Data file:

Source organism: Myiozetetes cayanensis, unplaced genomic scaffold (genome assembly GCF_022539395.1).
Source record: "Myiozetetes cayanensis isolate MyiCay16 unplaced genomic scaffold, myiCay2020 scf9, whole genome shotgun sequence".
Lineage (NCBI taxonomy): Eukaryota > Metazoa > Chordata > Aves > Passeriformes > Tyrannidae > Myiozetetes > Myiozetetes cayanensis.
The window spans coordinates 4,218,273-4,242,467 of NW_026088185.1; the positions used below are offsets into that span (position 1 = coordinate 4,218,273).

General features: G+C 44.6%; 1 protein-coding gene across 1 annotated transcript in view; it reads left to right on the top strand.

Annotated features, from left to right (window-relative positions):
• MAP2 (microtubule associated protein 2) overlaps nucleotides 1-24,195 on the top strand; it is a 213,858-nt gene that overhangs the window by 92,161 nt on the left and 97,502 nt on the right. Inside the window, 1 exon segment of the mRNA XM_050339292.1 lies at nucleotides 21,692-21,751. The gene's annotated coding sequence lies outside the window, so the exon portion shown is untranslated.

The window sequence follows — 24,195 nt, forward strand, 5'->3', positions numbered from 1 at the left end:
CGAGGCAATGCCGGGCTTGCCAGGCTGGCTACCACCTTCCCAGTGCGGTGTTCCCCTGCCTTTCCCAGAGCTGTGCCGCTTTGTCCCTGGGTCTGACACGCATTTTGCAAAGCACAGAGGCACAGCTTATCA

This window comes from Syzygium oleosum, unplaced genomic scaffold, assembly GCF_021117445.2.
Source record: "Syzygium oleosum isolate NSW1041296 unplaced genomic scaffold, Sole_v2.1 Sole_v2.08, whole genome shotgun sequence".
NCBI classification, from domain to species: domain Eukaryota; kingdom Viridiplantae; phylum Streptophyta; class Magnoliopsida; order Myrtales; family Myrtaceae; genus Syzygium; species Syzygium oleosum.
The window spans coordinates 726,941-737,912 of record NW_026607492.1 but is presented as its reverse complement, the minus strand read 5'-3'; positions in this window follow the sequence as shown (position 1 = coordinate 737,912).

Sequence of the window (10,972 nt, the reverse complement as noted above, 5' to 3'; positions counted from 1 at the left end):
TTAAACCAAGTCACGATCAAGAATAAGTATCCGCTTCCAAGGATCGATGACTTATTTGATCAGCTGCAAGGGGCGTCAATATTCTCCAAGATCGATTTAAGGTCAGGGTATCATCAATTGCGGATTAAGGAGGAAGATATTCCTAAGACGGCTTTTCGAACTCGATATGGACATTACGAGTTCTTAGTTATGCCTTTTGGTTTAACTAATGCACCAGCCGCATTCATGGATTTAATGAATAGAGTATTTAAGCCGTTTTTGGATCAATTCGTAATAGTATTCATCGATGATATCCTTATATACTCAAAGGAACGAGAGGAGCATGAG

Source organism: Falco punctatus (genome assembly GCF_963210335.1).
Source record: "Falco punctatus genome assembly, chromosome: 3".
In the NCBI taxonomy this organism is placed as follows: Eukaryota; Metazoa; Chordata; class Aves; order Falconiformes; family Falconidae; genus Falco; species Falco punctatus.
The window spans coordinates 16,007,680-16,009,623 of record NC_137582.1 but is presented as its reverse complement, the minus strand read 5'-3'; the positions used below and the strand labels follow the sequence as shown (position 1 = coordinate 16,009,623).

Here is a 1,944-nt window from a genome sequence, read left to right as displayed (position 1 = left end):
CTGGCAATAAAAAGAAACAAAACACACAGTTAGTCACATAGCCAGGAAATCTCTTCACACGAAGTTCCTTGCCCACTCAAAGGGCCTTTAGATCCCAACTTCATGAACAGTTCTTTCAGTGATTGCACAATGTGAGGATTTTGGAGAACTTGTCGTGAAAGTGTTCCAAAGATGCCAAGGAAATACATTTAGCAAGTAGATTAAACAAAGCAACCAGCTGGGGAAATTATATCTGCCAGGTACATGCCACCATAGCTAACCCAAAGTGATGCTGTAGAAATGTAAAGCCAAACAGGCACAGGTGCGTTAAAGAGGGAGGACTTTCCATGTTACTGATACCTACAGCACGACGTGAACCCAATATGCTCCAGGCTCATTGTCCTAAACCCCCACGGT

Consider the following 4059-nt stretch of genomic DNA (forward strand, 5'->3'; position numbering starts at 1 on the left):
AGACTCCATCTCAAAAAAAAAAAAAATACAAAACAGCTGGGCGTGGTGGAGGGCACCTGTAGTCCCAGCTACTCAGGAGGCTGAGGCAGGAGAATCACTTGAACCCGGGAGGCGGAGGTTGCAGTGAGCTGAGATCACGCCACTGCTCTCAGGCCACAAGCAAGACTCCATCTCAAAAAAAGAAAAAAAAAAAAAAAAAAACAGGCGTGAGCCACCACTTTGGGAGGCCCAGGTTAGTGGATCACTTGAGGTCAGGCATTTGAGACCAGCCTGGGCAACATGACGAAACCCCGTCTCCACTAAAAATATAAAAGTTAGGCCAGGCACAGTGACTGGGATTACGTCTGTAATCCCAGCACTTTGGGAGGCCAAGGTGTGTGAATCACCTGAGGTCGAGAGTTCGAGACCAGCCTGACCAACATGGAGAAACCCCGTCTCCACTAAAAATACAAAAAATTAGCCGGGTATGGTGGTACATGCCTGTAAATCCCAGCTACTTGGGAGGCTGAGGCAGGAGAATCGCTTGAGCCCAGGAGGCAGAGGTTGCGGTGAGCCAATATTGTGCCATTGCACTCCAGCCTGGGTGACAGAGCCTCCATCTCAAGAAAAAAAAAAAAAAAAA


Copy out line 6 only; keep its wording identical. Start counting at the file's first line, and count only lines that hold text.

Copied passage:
Annotated features, from left to right (window-relative positions):